This said, however I think that the programmers have attempted to fit too many features into one game. Each section looks great, and the painting section has a certain addictiveness, but overall the game doesn't encourage you to carry on for very long. The bowling section seemed to be a little random, and often the shot appeared to depend on luck rather than speed or spin. And the rescue section gave the impression of yet another JSW clone with big sprites, even to the 'blackout' following a fall.

Whilst this is an improvement on the first Flintstones game, it is let down by poor addictive qualities. Teque are, though, definitely a team to watch out for in the future.

Graphics: 9/10
Playability: 7/10
Value For Money: 6/10
Addictiveness: 5/10
Overall: 6/10

Summary: Good conversion of the TV characters, let down by trying to put too many other bits in too.

Transcript by Chris Bourne

Your Sinclair Issue 60, Dec 1990   page(s) 59

Coming, erm, now actually, to a cinema near you...


Knowing full well what a square-eyed bunch you are, we thought it was about time you were given the facts on film and television licenced games. Once again, JONATHAN DAVIES was in the wrong place at the wrong time.

(Cough. Deep, manly voice.)

'In the beginning there were loads and loads of Speccy games. Loads of them. They sold all right, but not exactly in enormous numbers. The trouble was, you see, that none of them seemed particularly exciting. They had nothing that caught the public eye. They were just computer games. Had no 'cred'.

Then a small cog within a long-since-extinct software house had an idea.

"Why don't we give our next game the same name as an incredibly popular film? Then everyone would buy it just because they'd seen the film and they'd foolishly think the game would be just as good. How about i, eh?"

"Er, we could do, I suppose."


"But what if the film company finds out? They might sue us or something."

"Oh yeah."


"I know - we could ask them first."

"That's a point. Go on then."

"What? Me?"

"Yeah. Give them a ring and ask if they'd mind."

"Oo-er. Cripes. Okay then." (Dials very long trans-Atlantic phone number.)

"Hullo. We'd like to name our new game after your film and we were wondering if it was okay by you. Right... yes... oh, I see." (Cups hand over receiver.) "They want us to give them lots of money."

"Erm, well in that case we'd better." (Removes hand.) "Yes, that'll be fine. We'll send you some right away. Bye."


"But. er..."


"How are we going to come up with a game that's anything like the film?"

"I don't know really."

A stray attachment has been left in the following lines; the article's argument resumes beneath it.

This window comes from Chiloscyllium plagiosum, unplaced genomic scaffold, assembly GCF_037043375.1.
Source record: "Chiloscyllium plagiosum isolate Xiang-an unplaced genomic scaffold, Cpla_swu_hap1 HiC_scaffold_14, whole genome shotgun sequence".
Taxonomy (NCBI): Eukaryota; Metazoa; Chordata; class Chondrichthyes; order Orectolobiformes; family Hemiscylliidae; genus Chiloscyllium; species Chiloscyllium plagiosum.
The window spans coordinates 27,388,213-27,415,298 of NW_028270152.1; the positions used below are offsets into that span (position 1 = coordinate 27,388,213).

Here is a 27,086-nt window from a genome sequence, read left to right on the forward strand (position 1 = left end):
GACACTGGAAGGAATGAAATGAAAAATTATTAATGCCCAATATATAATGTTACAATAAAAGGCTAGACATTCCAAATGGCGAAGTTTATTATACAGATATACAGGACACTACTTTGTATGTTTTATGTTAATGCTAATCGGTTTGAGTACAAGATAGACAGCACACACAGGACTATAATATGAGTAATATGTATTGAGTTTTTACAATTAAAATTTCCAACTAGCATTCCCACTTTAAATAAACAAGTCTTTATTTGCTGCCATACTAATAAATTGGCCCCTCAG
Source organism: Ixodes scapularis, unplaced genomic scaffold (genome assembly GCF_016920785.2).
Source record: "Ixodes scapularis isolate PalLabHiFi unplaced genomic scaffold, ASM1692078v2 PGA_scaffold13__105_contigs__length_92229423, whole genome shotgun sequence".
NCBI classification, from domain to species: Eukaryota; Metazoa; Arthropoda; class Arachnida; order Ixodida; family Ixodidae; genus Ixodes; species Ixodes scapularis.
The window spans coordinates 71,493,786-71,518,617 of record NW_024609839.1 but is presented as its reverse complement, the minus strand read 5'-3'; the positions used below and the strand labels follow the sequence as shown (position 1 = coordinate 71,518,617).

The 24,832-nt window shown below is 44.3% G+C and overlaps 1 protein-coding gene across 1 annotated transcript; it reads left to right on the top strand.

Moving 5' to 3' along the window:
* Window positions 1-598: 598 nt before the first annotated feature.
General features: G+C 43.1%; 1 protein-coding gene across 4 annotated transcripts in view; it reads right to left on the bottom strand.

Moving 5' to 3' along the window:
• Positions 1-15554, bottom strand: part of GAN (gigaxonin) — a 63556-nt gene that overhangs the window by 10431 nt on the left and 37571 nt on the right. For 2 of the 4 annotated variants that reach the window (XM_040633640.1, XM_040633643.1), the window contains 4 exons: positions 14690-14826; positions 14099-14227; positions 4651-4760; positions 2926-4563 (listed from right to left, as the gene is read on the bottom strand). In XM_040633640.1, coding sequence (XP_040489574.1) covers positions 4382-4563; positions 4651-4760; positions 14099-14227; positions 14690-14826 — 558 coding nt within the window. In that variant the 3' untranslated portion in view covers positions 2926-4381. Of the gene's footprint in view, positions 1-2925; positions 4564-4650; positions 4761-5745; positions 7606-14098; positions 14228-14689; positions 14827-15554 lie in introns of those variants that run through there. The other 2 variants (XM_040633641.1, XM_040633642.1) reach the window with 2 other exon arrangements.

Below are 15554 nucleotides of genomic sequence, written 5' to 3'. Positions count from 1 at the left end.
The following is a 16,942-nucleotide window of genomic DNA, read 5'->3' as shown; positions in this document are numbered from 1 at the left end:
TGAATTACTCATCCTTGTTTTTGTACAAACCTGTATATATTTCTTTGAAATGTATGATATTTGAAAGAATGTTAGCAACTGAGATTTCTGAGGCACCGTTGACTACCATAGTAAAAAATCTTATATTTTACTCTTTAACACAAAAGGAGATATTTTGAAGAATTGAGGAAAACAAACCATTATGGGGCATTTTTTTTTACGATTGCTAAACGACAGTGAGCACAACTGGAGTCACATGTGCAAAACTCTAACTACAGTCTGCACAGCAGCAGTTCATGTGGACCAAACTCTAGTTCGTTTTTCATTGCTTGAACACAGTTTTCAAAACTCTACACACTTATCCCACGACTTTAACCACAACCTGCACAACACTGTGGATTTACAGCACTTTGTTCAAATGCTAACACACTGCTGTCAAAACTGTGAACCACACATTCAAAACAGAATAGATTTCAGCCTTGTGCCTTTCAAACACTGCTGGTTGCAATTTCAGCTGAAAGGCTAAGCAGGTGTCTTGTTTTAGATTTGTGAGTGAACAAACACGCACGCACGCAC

"How about if we have a bloke walking around shooting people?"

"That sounds fine. I'll program it right away."

And so the film and telly licence was born. It... cough. Choke.

Oops. There goes the deep, manly voice.

Anyway, film and telly games, eh? Everyone's doing them these days, as they're one of the few remaining ways of making serious money with computer games. Run a grubby finger down the charts and you'll find nearly all the top-sellers are film and telly licences. (Or arcade conversions, of course.)

But why do we keep buying them? After all, just because a game's named after a really brill film doesn't mean it's going to be any good, does it? Surely we aren't buying them simply because of the flashy name on the box?

Erm, well in the old days, software houses assumed this to be the case, and chucked out a stream of absolutely appalling games with 'big name' titles. Things like Miami Vice, The Dukes Of Hazard and Highlander were all pretty dreadful, but it was hoped that they'd sell on the strength of their names. But we weren't fooled. Oh no. The games didn't sell well, and the companies were forced to think again.

Eventually they came up with... the 'bloke walking around shooting things' idea. And they've used it more or less ever since. Lucky then that they tend to be jolly good all the same, and sometimes come up with the odd original idea to spice things up (like The Untouchables did, or perhaps Back To The Future Part II).


As always seems to be the case, the trusty YS ratings system doesn't really seem adequate when it comes to film and telly games. So here's what we've put together instead...

What does it look like? Nice? Or not very nice at all? (You mean are the graphics any good? Ed) Er, yes. That's it in a nutshell. (Then why didn't you just say the first place? Ed) Erm...

How does the general atmosphere compare to the film or telly programme the game's meant to go with? Have programmers just taken a bog-standard game and stuck a flashy name on it? Or have they made an effort to incorporate a bit of the 'feel' of the original?

Does the plot follow along the same sort of lines as the film or telly programme? Is there plenty action-packedness? And is the game the same all way through, or does it follow the original's twists and turns?

Um, how does the game compare to all the licences around at the moment? Is it better? Or worse? In other words, is it a 'cut' above the rest? (is that really the best you can manage? Ed)


Thank goodness The Flintstones isn't on anymore, eh? Long, boring and raising only the most canned of laughter, it made 5.30 to 6pm a nightmare every time it was on. Almost makes you grateful that Neighbours came along and took over, doesn't it?

A computer version was inevitable, though. So inevitable, in fact, that there are two of them - Yabba Dabba Doo, which was a boring-wandering-around-collecting-things game, and this one which is more of a multi stage, lots of sub-games affair. First of all, Fred's got to paint a wall of his cave, using a squirrel's tail as a brush (ho ho) and trying to stop Pebbles (his irritating daughter who appeared just as the cartoon was really goodness going downhill) from scribbling all over it. It's about as fun as painting a wall for real. Then there's a bit where he has to fix his car (by the way, can anyone explain how the Flintstones' car is steered?) before driving down the most to the bowling alley for a game of whatever it is they do there. Finally you've got to rescue Pebbles from a building site. It looks nice, but gets very boring jolly quickly.

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Lights: 80%
Camera: 93%
Action: 68%
Cut: 50%
Overall: 59%